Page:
PPH complicated 40% of deliveries which is double the rate from a systematic review analysing the overall rate of PPH in the general obstetric population.29 Ergometrine, used routinely to reduce bleeding is often avoided in women with MFS because its vasopressor activity results in marked hypertension. As a result, women are likely to experience a greater blood loss at delivery.

Preterm delivery was relatively common being comparable to ROPAC.25 Our data show that 21 (66%) of the infants born preterm were late preterm deliveries (between 34 weeks and 37 weeks), 17 (53%) due to elective early delivery. Decisions regarding delivery should be multidisciplinary, involving the patient, late preterm birth has an adverse effect on child health up to 5 years of age.30

Limitations

This study has limitations. It is retrospective so data may be missing or incomplete. We only included follow-up to 6 months postpartum and did not include nulliparous controls in our analysis. We included patients managed in tertiary centres, so introducing selection bias. Furthermore, while we had data on aortic measurements both before and after pregnancy in 58 cases, these would have been performed by different individuals and not to a standardised proforma. Images were not blindly reviewed by expert echocardiographers/cardiologists to ensure consistency and accuracy of aortic measurements. We aim to design a prospective study to address these points

Conclusion

Risk of AoD in women with MFS in pregnancy, managed within 12 specialist centres in the UK was 1.9%. Ascending aortic size increased significantly by 0.65 mm from prepregnancy to postpregnancy. There were no obvious risk factors, other than MFS itself, that were significantly associated with dissection. Rates of obstetric and neonatal complications was high. Introduction of ESC guidance in 2011 was associated with a small increase in the proportion of women having aortic imaging during pregnancy but no change in the use of beta-blockers (which was associated with lower BW).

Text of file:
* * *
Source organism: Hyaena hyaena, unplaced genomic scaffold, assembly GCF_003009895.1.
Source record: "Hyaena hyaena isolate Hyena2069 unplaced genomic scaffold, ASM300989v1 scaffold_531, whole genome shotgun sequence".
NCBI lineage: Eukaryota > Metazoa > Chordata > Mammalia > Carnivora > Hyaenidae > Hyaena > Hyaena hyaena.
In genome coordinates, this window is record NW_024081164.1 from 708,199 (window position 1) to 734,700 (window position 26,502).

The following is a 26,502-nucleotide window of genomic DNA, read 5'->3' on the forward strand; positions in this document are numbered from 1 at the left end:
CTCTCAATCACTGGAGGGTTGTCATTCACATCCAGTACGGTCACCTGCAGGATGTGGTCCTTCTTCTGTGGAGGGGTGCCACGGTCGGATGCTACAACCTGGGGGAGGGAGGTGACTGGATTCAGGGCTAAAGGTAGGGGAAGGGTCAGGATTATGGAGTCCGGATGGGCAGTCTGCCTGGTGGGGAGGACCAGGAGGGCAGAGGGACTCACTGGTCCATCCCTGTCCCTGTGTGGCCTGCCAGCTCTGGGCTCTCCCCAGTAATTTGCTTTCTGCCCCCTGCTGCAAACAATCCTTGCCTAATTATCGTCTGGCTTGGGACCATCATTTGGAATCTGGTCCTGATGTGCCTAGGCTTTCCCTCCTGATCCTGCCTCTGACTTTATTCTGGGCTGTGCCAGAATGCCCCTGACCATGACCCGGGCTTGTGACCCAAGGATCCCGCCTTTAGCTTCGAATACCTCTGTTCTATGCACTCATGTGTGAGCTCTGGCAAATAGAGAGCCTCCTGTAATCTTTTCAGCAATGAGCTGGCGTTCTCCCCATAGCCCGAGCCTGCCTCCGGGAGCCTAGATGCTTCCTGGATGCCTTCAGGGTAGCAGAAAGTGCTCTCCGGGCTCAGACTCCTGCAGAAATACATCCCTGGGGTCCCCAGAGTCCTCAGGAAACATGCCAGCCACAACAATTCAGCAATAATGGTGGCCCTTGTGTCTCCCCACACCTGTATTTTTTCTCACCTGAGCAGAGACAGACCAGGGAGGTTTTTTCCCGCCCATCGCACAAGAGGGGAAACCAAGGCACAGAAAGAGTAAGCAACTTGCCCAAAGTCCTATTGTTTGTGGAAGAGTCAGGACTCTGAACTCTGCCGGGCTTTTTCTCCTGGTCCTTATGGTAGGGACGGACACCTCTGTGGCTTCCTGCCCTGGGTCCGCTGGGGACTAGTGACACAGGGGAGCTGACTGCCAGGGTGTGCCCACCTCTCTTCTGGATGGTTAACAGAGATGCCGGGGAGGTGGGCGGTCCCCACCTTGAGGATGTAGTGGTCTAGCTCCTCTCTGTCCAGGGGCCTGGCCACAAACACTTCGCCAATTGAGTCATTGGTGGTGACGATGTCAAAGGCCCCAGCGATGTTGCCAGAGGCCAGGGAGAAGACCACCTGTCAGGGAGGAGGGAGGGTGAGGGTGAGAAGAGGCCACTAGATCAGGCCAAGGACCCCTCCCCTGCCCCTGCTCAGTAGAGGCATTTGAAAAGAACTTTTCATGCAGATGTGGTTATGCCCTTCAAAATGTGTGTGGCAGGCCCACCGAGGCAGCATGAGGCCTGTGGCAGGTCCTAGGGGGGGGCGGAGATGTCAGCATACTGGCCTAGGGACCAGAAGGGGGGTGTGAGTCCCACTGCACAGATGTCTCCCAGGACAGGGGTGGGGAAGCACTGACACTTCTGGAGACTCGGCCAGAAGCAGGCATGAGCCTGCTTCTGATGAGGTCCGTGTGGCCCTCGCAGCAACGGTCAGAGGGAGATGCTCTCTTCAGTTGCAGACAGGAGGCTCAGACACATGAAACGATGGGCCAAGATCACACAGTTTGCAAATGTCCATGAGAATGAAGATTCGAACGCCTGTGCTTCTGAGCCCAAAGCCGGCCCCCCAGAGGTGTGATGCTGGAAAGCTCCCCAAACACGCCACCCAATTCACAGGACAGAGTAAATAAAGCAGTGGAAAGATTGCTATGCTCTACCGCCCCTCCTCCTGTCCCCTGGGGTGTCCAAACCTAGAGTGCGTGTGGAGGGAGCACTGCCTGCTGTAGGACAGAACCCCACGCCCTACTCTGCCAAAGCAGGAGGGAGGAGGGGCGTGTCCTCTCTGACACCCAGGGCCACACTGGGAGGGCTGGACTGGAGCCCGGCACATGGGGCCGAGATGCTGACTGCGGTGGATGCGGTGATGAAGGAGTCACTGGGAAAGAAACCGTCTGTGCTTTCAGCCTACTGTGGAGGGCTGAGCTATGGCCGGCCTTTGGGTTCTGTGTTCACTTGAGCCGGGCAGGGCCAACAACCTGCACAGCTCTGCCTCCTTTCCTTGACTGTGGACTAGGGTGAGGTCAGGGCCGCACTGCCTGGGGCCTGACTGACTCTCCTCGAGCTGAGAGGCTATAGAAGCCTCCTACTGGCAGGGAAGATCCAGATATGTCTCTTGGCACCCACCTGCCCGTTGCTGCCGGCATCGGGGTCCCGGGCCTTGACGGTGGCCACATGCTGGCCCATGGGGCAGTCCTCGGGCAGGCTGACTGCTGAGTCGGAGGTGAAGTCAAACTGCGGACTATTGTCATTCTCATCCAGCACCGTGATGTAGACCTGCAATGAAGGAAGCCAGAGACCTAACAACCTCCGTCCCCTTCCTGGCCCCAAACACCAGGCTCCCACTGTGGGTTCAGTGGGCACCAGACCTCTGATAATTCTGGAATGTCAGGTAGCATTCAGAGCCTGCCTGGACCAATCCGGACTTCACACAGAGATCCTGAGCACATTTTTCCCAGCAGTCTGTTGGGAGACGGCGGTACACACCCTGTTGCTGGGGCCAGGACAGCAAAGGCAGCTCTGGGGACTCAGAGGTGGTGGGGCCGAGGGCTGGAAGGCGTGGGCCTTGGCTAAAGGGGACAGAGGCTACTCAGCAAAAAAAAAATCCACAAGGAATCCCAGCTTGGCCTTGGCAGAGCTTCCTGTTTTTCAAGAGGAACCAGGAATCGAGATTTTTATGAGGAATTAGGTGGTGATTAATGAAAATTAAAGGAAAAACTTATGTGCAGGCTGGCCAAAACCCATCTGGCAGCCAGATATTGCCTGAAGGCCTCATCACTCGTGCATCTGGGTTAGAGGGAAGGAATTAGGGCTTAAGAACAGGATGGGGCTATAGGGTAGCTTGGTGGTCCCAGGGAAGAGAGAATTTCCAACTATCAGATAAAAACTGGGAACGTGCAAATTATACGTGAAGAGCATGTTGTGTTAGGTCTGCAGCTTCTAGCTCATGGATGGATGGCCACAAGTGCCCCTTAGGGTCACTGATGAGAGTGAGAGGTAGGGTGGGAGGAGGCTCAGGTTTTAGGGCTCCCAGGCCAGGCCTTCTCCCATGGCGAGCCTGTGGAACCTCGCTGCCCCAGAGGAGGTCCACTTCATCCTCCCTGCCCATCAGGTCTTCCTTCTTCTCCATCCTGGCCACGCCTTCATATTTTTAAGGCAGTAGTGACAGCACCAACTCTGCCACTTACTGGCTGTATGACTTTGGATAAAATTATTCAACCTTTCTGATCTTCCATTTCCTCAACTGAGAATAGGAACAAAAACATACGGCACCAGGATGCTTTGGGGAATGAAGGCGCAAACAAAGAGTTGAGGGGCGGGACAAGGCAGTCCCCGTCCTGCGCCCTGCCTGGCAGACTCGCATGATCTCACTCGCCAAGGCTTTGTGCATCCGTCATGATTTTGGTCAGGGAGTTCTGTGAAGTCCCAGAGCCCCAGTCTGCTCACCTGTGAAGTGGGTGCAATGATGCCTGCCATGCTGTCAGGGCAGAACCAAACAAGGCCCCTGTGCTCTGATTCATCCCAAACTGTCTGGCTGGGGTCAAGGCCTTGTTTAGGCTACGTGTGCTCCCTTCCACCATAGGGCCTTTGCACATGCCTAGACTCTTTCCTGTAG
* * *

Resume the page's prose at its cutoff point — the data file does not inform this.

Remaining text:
Key messages

What is already known on this subject?

  • The literature suggests that pregnancy increases the risk of aortic dissection in women with Marfan syndrome, yet predicting which women are a greatest risk remains challenging. Furthermore, it remains unclear whether pregnancy impacts significantly on aortic root size.

What might this study add?

  • Although aortic dissection is a known hazard of pregnancy in women with Marfan syndrome, the absolute risk (1.9%) remains low. In our study, four of five dissections were type B. Beta-blockers were associated with lower birth weight, significantly so in the case of atenolol and bisoprolol. Pregnancy, however, did appear to increase aortic root size in the short term. Rates of preconception counselling were low.

How might this impact on clinical practice?

  • This study provides reassurance that the majority of women with Marfan syndrome and pregnancy will have a good outcome. The benefit of using beta-blockers in Marfan syndrome in pregnancy remains unclear and is associated with lower fetal birth weight. Prospective randomised trials of their use may be justified.

References

Footnotes

  • Contributors MC conceived the idea for the study. Data for the study was collated by MC, SLC, LM, AM, SD, HMP, JO, MS, SW, GM, GP, LJF, APB, FS, DW, MS, NW, KH, KT, FB and RM. PS and MC analysed and approved the data. MC, PS, MRJ and FW wrote the first draft, which was reviewed and approved by all authors.

  • Funding The authors have not declared a specific grant for this research from any funding agency in the public, commercial or not-for-profit sectors.

  • Disclaimer No sponsor played any role in the design and conduct of this study, including in data collection, analysis, data interpretation and in the preparation, review or approval of the manuscript.

  • Competing interests None declared.

  • Ethics approval The study protocol was approved by the research governance team at Imperial College Healthcare.

  • Provenance and peer review Not commissioned; externally peer reviewed.

  • Patient consent for publication Not required.

Request Permissions

If you wish to reuse any or all of this article please use the link below which will take you to the Copyright Clearance Center’s RightsLink service. You will be able to get a quick price and instant permission to reuse the content in many different ways.